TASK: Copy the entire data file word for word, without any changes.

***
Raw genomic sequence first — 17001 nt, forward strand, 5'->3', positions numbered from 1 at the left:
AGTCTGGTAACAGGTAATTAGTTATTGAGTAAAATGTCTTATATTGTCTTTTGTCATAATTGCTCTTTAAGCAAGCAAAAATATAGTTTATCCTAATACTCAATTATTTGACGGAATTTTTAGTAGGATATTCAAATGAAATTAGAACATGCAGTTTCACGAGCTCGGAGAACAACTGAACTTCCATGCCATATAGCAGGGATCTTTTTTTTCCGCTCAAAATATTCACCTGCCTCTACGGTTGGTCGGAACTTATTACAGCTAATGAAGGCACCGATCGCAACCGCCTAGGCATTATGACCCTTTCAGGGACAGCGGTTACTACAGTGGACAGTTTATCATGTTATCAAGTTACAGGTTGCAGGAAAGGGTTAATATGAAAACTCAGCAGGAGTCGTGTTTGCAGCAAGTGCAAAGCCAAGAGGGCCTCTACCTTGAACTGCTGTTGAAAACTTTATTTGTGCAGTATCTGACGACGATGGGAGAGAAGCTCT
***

Raw genomic sequence first — 17001 nt, forward strand, 5'->3', positions numbered from 1 at the left:
AGTCTGGTAACAGGTAATTAGTTATTGAGTAAAATGTCTTATATTGTCTTTTGTCATAATTGCTCTTTAAGCAAGCAAAAATATAGTTTATCCTAATACTCAATTATTTGACGGAATTTTTAGTAGGATATTCAAATGAAATTAGAACATGCAGTTTCACGAGCTCGGAGAACAACTGAACTTCCATGCCATATAGCAGGGATCTTTTTTTTCCGCTCAAAATATTCACCTGCCTCTACGGTTGGTCGGAACTTATTACAGCTAATGAAGGCACCGATCGCAACCGCCTAGGCATTATGACCCTTTCAGGGACAGCGGTTACTACAGTGGACAGTTTATCATGTTATCAAGTTACAGGTTGCAGGAAAGGGTTAATATGAAAACTCAGCAGGAGTCGTGTTTGCAGCAAGTGCAAAGCCAAGAGGGCCTCTACCTTGAACTGCTGTTGAAAACTTTATTTGTGCAGTATCTGACGACGATGGGAGAGAAGCTCT